Why keep a GMAT error log?
What usually happens when you encounter a difficult GMAT math problem for a second time that you struggled to solve initially? Do you cruise right through the solution? Or do you hem and haw and spin around in the same frustrating circles you did the first time you saw the problem? If the latter, it’s time to ask yourself a serious question: if you can’t even solve difficult problems that you’ve already seen, what chance do you have of solving the difficult problems you’ll see for the first time when you take the real GMAT? If you’re not retaining the things that you learn when you do practice problems, you’re wasting your time.
Retaining a newly learned mathematical concept is a bit like trying to keep a non-helium balloon up in the air: you have to keep tapping it to keep it afloat. If you only tap it once and then forget about it for weeks, don’t be shocked when you come back and discover that it’s on the ground. As a private tutor, the most frustrating thing that I experience (professionally) is when I’m able to successfully help a student really understand a new concept, and then a week later he or she has totally forgotten how to use it. Remember that the only thing that a tutor or GMAT book or a generous guy on a forum can do is help you get that balloon off the ground. After that it’s entirely on you to keep it afloat. And I don’t know of any better way to do that than by keeping a detailed error log and reviewing it constantly.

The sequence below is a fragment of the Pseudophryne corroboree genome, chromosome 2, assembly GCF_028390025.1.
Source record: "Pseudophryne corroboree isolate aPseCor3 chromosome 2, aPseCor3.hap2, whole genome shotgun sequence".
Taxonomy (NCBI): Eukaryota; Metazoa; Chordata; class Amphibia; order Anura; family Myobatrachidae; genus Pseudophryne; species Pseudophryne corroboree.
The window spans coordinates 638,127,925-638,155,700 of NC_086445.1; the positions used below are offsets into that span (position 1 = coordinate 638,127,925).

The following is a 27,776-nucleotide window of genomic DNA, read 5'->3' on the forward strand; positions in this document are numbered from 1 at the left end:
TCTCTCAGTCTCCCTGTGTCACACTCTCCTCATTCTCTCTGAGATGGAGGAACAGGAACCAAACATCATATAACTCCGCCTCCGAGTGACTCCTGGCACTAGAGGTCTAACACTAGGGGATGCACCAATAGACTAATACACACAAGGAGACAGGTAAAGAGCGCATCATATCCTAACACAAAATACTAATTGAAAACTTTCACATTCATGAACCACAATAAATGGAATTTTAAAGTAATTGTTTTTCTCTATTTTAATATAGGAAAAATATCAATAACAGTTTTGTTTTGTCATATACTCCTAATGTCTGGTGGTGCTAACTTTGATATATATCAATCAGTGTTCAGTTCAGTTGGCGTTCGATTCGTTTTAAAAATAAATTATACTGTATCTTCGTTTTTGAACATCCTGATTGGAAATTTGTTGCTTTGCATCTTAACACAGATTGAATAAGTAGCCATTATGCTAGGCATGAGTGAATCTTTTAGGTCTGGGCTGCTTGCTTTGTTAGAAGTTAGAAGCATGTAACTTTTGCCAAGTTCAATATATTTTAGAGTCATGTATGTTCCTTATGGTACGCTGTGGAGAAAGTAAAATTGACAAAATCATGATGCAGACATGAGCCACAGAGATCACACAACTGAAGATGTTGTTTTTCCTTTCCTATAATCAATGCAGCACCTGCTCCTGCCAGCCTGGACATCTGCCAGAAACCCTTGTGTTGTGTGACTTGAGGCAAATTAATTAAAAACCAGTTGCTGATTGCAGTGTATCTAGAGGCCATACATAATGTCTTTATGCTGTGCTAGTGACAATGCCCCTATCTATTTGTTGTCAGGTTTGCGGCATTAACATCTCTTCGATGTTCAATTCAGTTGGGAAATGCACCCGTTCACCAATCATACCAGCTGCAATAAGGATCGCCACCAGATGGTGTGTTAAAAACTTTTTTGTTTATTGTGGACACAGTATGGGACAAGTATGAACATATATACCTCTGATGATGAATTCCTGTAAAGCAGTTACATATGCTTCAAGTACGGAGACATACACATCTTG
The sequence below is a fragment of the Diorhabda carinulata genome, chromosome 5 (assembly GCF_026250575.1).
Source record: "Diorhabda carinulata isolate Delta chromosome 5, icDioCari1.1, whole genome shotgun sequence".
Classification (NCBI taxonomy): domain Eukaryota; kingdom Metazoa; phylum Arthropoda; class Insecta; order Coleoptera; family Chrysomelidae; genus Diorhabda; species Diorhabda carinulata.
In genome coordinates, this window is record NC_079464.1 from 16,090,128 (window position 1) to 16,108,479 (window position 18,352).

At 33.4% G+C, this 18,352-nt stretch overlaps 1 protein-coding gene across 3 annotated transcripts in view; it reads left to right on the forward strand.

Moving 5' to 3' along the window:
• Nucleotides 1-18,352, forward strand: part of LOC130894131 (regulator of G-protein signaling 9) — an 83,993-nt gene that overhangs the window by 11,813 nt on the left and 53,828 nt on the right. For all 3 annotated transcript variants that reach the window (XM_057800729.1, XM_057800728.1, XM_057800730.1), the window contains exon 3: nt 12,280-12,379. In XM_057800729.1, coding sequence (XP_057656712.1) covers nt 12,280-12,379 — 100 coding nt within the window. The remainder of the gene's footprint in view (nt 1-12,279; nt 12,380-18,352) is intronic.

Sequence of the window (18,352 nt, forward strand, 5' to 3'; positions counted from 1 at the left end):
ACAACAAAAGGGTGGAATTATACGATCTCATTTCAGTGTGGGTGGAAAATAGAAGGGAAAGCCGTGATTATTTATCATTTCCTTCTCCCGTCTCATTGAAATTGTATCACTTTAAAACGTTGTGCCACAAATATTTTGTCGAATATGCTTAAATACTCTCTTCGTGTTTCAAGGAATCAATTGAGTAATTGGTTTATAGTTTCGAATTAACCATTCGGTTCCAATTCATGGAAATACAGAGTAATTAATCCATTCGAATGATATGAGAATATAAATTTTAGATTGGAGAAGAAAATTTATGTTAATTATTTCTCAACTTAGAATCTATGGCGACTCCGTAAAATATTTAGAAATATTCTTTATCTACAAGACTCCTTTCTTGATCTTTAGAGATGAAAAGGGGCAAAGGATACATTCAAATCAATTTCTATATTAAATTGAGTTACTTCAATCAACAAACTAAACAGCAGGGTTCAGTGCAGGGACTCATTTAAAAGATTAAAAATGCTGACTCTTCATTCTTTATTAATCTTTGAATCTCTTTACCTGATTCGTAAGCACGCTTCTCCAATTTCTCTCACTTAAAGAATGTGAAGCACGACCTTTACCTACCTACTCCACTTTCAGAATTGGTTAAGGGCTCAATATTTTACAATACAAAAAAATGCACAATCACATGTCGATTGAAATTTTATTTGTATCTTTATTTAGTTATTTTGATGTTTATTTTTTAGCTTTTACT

So what should go in your error log? Each entry should include the following things: the problem, the nature of your error or difficulty, what you tried the first time and why it worked or didn’t work, a complete solution, and any points you want to take away from the problem. An entry might look something like this:
The good news is that very few math problems are unique. Any concept that you learn from any specific GMAT problem will most likely be applicable to some other problem. But first you have to understand the concept well and retain it. If you review the above entry in your error log two or three times per week, your chances of forgetting any of the key concepts will be very low. What’s more, you’ll be more likely to think of using them if you encounter a similar problem.